Wednesday, December 21, 2005


Storing Passwords On-line

I received an unsolicited promotion of a company that runs a password storage service--Agatra. Considering that I have several score passwords in a file folder in my cabinet, this could be very useful. I am not sure what the word 'Agatra' means, but something like would be a little more user friendly. Remember, it's about the end user remembering the site in easy to understand plain English, not how cool a company's name is.

The most important aspect of a password service is the trust the end user has in the service. This depends in part on how well the service encrypts the passwords. Unfortunately, the description they give--that they use "cipher block" encryption--is not self-evident for the average user and it sounds like they are trying to hide something from the technical user.

I suggest they give a better description for the average user--only use the word 'encryption' and then talk about how passwords are accepted, encrypted, stored, retrieved, decrypted, and presented to 3rd party websites in a secure way--include a diagram that a 6th grader would understand. I would also suggest including a more technical description of which type/mode of cipher block encryption being used (ECB, CBC, OFB, CFB, CCM, EAX, OCB, or one of their own making). We want to know that you know what you are doing.

Finally, some metrics would also add to the confidence factor: "15,392 passwords secured and counting" "368 websites safely accessed in the last 24 hours," etc.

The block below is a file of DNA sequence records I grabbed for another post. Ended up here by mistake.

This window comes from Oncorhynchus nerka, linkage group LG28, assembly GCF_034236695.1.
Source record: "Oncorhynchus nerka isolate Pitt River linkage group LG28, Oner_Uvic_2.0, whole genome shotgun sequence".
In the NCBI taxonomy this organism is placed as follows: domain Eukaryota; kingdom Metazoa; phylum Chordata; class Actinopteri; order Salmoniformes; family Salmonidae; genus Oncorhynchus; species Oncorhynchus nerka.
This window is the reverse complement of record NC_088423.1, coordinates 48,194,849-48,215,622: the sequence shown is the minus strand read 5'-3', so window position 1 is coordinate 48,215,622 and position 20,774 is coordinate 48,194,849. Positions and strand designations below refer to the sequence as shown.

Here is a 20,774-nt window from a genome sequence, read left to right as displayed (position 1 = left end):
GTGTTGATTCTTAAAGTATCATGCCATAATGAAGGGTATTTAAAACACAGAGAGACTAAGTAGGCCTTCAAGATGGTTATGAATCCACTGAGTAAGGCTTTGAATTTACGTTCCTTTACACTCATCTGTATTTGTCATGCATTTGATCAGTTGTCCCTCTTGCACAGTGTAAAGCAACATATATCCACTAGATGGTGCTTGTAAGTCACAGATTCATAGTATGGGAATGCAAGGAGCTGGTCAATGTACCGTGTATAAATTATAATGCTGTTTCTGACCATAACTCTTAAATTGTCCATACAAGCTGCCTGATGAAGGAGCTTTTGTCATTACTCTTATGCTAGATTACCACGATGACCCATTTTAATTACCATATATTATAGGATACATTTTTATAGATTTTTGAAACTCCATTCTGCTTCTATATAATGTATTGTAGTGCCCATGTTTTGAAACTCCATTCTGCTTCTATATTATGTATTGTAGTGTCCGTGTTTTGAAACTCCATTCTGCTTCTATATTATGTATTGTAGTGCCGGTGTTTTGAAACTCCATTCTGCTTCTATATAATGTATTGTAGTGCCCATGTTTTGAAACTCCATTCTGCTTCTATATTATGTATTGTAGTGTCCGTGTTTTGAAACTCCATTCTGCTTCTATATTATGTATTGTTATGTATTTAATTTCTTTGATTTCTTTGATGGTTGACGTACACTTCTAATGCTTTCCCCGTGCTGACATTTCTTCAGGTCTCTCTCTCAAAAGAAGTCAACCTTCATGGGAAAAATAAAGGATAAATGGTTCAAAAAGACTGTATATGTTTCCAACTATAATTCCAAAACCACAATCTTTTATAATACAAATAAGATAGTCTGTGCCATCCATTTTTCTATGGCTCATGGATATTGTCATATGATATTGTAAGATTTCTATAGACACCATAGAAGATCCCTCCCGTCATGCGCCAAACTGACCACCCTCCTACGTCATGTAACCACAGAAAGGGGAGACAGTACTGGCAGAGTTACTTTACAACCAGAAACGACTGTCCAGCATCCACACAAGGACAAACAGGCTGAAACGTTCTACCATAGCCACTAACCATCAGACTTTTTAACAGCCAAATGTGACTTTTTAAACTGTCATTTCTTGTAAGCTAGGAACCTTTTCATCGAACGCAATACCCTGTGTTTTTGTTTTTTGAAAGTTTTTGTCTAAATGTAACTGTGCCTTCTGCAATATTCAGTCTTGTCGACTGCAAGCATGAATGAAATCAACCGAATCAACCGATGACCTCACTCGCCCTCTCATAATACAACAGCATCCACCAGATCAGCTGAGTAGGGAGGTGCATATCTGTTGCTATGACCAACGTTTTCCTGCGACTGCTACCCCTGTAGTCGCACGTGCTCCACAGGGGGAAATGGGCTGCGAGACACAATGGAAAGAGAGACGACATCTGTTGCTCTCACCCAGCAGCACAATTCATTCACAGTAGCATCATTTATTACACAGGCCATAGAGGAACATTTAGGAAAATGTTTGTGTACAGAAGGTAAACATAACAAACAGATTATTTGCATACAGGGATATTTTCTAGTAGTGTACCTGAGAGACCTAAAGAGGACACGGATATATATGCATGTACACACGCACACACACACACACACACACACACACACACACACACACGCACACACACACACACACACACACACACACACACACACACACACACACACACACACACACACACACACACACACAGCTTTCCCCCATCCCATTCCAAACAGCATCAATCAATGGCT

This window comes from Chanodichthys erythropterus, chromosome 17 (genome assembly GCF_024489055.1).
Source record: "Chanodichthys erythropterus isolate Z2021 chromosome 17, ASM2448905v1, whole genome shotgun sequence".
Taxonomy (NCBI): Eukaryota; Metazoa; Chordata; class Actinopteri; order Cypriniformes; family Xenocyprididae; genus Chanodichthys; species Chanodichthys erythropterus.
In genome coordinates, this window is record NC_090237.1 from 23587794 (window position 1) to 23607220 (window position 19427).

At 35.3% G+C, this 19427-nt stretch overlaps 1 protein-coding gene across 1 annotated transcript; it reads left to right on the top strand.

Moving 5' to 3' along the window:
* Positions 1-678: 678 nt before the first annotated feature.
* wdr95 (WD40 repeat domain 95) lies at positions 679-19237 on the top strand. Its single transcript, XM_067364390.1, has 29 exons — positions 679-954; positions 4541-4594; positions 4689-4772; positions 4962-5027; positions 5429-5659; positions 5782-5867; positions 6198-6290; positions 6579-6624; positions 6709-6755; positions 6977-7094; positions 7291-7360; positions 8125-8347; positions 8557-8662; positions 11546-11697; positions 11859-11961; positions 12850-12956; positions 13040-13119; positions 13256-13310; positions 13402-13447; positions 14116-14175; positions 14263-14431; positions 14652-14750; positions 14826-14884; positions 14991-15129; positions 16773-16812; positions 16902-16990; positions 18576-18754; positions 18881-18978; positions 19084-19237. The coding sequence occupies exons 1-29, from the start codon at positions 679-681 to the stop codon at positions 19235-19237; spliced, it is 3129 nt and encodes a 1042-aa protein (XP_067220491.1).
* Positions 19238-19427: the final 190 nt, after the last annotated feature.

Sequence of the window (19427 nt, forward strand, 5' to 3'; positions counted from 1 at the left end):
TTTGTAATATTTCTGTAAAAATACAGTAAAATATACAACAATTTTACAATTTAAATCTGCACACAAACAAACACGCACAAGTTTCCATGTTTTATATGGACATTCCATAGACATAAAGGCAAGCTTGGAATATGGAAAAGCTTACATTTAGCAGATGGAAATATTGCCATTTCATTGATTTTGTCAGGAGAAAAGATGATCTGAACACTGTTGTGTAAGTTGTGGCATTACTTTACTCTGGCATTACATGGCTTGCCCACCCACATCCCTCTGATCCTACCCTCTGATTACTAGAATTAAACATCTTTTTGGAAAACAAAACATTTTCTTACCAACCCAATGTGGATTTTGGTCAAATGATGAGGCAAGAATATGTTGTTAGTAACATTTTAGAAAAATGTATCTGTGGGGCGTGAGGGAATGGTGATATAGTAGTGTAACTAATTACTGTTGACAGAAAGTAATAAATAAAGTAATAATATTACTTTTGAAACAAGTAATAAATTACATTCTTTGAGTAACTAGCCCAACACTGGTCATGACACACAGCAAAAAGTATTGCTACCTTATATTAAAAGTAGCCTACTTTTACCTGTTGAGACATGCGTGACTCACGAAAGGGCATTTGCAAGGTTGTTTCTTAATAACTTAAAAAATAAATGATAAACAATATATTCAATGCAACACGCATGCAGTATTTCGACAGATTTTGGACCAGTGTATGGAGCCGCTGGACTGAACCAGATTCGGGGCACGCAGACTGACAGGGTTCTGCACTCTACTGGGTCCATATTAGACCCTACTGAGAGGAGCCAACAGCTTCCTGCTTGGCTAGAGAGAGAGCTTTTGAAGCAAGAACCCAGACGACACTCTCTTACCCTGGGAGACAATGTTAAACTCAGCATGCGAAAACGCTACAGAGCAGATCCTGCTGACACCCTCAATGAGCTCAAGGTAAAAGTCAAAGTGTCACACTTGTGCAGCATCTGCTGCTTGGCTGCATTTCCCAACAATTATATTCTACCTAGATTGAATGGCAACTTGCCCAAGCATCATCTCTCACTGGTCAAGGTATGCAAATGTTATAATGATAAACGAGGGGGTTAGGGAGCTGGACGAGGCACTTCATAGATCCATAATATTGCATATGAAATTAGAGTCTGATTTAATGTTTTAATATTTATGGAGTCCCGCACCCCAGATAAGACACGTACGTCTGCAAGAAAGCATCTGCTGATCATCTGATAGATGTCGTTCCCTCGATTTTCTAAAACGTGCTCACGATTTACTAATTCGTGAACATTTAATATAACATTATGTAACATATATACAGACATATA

Good luck, Agatra.

This idea feels profoundly wrong to me. I can completely understand the rationale for wanting such a service, but the possible breaking points are numerous and mostly out of a user's control. They may store them in a secure format, but what if they they are transmitted in the clear somewhere in the chain? What if they get bought and the privacy policy is modified? It'd be the ChoicePoint debacle all over again.

For my "forget your password" needs, I turn to I also use passwords from a short list of good ones that I repeat all over the place. And, Apple's OS X provides the most-excellent Keychain, which encrypts and stores them on your local machine.
If you're looking for this type of password storing service, you might check out Bruce Schneier's Password Safe application.

Would you rather store your passwords in a tool written by one of the foremost cipher designers, or through an online service of people who are quite openly soliciting all of your passwords?
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